At 36 and in his 16th year as a professional quarterback, Francis Asbury Tarkenton of the Minnesota Vikings is ancient as football players go. And go he does, with the enthusiasm of a rookie. During fall practice, Tarkenton puts himself through a p.t. routine that is worse than boot camp. He stretches, flexes, runs 50- and 75-yard wind sprints and grunts through 200 sit-ups. Off-season he gets up at dawn to ride an exercise bicycle three miles and ends most days on his knees in the attic, throwing 100 to 150 footballs into a mattress to keep his arm limber.
This frenzy of fitness has paid off. At a lean 180 pounds, Fran Tarkenton is a supple, nearly indestructible scrambler who has never missed a game because of an injury. But Tarkenton has done more than just survive. Volumes of statistics support the argument that he may be the greatest quarterback in pro history.
As of last week he had run for more yardage (3,654) than any other quarterback and led in attempted passes (5,291) and in completions (2,973). And this year, assuming his right arm doesn’t fall off, he should take the lead in passing yardage—the record is 40,239 (by Baltimore’s Johnny Unitas) and Fran is at 39,355.
Strangely enough, despite these numbers, Tarkenton has been called “a loser.” He has never quarterbacked a winning team in the Super Bowl. The Vikings lost to Miami in 1974 and to Pittsburgh in 1975, and last December were smothered in the pre-Super Bowl play-offs. When Tarkenton quarter-backed the New York Giants for five years his performance was often impressive, but he was also sometimes blamed for the team’s mediocre record.
This year he is determined to change that image. “The incredible thing about Fran,” says Viking head coach Bud Grant, a taciturn man not given to hyperbole, “is that he hasn’t reached his peak. He’ll play for at least two or three more years.” Don Meredith, the quarterback turned broadcaster, agrees. “He’s smart enough to protect himself against those big linemen. He hasn’t submitted himself to the brutal punishment we usually take.”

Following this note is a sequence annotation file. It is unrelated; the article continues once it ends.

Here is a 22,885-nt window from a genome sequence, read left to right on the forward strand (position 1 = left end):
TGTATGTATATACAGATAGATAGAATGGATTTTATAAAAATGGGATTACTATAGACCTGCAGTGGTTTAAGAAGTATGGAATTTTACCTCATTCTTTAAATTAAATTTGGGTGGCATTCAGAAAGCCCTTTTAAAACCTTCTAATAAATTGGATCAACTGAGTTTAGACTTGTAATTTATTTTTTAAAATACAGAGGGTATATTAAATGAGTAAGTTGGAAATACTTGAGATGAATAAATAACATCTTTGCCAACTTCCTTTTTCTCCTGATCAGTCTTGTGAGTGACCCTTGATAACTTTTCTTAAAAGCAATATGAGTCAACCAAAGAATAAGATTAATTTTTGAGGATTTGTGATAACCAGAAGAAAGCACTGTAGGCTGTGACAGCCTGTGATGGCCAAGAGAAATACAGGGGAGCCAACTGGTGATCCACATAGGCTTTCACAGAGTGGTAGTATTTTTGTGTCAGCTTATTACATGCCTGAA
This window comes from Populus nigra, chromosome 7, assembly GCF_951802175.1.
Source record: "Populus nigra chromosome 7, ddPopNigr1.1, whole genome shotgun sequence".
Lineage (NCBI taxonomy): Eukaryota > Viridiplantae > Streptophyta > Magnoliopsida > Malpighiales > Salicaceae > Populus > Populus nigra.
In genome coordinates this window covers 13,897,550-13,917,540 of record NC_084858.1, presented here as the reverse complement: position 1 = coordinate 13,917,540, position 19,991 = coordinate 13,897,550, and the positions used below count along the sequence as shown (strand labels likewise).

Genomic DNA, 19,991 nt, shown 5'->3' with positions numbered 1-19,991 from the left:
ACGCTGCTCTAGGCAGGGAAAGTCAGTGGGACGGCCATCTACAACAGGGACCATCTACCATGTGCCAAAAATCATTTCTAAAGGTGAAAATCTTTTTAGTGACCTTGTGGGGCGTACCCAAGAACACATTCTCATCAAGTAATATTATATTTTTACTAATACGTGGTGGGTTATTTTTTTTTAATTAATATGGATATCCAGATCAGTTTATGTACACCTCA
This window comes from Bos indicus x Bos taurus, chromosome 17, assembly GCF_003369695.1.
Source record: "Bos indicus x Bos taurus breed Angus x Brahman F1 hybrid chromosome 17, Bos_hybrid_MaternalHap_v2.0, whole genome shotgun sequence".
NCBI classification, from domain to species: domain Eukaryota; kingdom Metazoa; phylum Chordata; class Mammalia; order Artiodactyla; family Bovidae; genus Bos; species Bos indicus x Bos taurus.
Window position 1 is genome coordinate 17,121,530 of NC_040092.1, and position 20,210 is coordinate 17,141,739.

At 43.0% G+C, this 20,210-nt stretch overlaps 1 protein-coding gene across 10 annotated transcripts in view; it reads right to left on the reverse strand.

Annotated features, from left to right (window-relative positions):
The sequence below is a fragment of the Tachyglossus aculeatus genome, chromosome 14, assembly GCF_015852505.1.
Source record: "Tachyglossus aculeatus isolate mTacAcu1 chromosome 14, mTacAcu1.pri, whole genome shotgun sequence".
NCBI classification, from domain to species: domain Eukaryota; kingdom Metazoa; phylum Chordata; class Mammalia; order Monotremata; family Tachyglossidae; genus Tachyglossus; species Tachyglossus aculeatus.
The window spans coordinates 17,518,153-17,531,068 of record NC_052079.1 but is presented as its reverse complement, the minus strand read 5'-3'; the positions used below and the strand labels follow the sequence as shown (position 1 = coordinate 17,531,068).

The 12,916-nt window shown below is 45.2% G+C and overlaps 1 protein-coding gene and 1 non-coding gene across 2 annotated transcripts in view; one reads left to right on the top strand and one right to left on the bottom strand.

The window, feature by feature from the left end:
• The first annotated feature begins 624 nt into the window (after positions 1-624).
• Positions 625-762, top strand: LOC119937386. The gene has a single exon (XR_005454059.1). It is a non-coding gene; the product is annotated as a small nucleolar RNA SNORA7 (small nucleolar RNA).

On the five-acre lawn that surrounds his 12-room house in suburban Minneapolis (he owns an equally lavish spread in Atlanta where the family lives off-season), Fran likes to work out with son Matthew, 7, and daughters Angela, 12, and Melissa, 6. He has a reputation for unabashed domesticity. His wife, Elaine, describes the Tarkentons’ idea of the perfect evening: “Francis will sit there in front of the fireplace and smoke a pipe and we’ll be together.” He met Elaine at the University of Georgia, where she was a drum majorette and he was an All-America quarterback. He cut in on her at a fraternity dance, took her to church next morning, and they were married three years later in 1960. The date for Sunday worship was not just to impress Elaine. Tarkenton, the son of a Methodist minister, is named for the first Methodist bishop in the U.S. His upbringing was so sheltered that he was 18 and in college before he saw his first movie.
Now that Angela is growing up, Tarkenton often jogs with her in the morning—”It gives us a chance to talk privately,” he says. At least once a year he takes each child along on a business trip. He tries to insulate his family from football. “It’s hard enough to raise kids without putting that extra burden on them,” he says. “I make a living and so do other parents. Period.”
Tarkenton has his post-football life neatly mapped out. He will settle in Atlanta and devote full time to the company, Behavioral Systems, Inc., he started four years ago. It trains executives to deal more effectively with their employees, has a staff of 70, including eight psychologists, and grosses $2 million a year. Among its clients are Westinghouse, 3M and General Motors. Tarkenton’s salary from the Vikings, estimated at $300,000, probably accounts for only a third of his total income. He also appears on camera for NBC-TV sports.
Still, he’s not ready to hang it up yet. Off the field as on, he is the Viking team leader who likes to march his troops into a pizza joint at the end of training camp practice. “I love all this,” he says. “The camaraderie, the jokes, the good and bad times.”
The records seem less important to Tarkenton. “Those trophies I’ve got in the basement don’t mean anything to me,” he says. “Hell, that’s all stuff I did before. I want to do as well today. I live for today.”